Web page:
Having little concern that my first EVE Online ship was free and had no weapons, I proudly undocked my new vessel. The Navitas-class frigate is specialized in logistics, and is basically defenseless. I was freely able to fly it anywhere, and I took that ugly thing everywhere I possibly could. It’s been updated now and looks totally different; the Navitas is much more aesthetically pleasing now than it was years ago. It still made just as good use of autopilot commands, as I’d taken to leaving my ship orbiting stations at 25% throttle, just for the view.
I was so new at this point I still thought the only way to make ISK was through completing missions. I was staying employed through tasks assigned to me from stationed agents. The missions introduced me to an agent who needed certain small jobs completed. He’d even pay bonuses for promptness, and he was paying quite a bit; my starting ISK wallet amount was 5000 ISK. Every bit helped.
Space Mining In A Venture In EVE Online
Imagine my glee upon realizing that the asteroids floating on the outskirts of the solar system could be mined for ore, which could then be sold to other capsuleers! I’d made enough ISK through working for my agent to eventually place an order. I purchased a Venture-class mining frigate and a pair of mining lasers for less than 2 million ISK. The skill queue required a little coaching from a chatroom in Eve Online specifically administered for rookie players. I struggled with the powergrid, CPU, and calibration points a bit, but I finally was able to get to work after some genuine effort.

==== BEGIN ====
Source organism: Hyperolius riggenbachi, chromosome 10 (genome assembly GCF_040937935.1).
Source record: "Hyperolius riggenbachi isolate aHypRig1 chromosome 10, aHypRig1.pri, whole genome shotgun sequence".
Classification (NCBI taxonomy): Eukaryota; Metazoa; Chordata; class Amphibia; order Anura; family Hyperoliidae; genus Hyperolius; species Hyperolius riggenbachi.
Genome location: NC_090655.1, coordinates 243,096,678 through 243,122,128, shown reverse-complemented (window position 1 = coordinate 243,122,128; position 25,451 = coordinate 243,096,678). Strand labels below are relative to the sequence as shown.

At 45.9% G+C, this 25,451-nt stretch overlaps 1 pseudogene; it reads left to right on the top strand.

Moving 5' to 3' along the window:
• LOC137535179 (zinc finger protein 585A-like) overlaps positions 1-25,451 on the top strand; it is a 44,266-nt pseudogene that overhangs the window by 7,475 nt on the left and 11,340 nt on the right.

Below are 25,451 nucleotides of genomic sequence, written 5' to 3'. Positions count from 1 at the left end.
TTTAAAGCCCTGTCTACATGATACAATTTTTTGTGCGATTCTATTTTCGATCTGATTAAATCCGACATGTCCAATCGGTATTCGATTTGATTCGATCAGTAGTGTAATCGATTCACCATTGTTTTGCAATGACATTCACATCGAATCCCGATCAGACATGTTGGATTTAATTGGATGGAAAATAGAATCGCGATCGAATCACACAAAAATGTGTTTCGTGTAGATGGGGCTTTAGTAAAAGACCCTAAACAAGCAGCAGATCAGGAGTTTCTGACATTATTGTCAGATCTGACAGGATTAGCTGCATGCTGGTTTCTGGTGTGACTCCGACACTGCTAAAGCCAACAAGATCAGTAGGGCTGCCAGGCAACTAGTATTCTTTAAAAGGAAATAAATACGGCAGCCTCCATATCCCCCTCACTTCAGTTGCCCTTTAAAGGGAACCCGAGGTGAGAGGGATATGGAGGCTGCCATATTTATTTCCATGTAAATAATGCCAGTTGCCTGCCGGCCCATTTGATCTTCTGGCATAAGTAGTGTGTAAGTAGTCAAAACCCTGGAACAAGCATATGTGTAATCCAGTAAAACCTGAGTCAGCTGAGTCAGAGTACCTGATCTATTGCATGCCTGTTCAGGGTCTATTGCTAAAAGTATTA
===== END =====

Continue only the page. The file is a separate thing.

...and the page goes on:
The most lucrative endeavor in EVE Online is usually mining. I knew I wanted to get in on it as soon as I could. The problem with that plan was that it’s almost impossible to do anything of consequence alone when you’re starting out in EVE Online. I did see some other people doing some of the same things I found myself doing at that point. You’d mostly see other ventures sitting in asteroid belts for hours, interrupted by the occasional pirate. You didn’t see many others doing anything else in sleepy high security space, so I figured I was probably on the right track. Grander ideas filled my mind before long.
My intentions were rooted in linking up with another new venture pilot. I’d seen him just about every day mining the same belts I’d mined. He never spoke, and neither did I, unsure what the protocols in space were. One day, our two ships floated around 27km to 30km away from each other, blasting mining lasers at slowly drifting asteroids for a long while. The time it took to fill up an entire ore hold in a Venture, which stored 5,000m3 of volume, can be most accurately measured in moments of awkward silence, it turns out. In this case, around two.
I needed the ore to be transported to a nearby space station, which I would have to do on my own. The journey to transport mined ore from the asteroid belts to a refinery cost a lot of time. Inefficiency and waste were robbing my operation of growth when I could’ve been actually mining to my potential. Every delay like this meant my next ore load always took longer to harvest than the previous one. The chore of moving the ore from asteroid belt to space station was becoming a limiting task. The situation could’ve been far worse, I soon found. I was in a high security system, meaning that law enforcement was present and would retaliate in the event of any criminal activity anywhere. I wouldn’t need to worry about police shooting at me, or any other ships that happened to be zipping around; or so I thought at the time.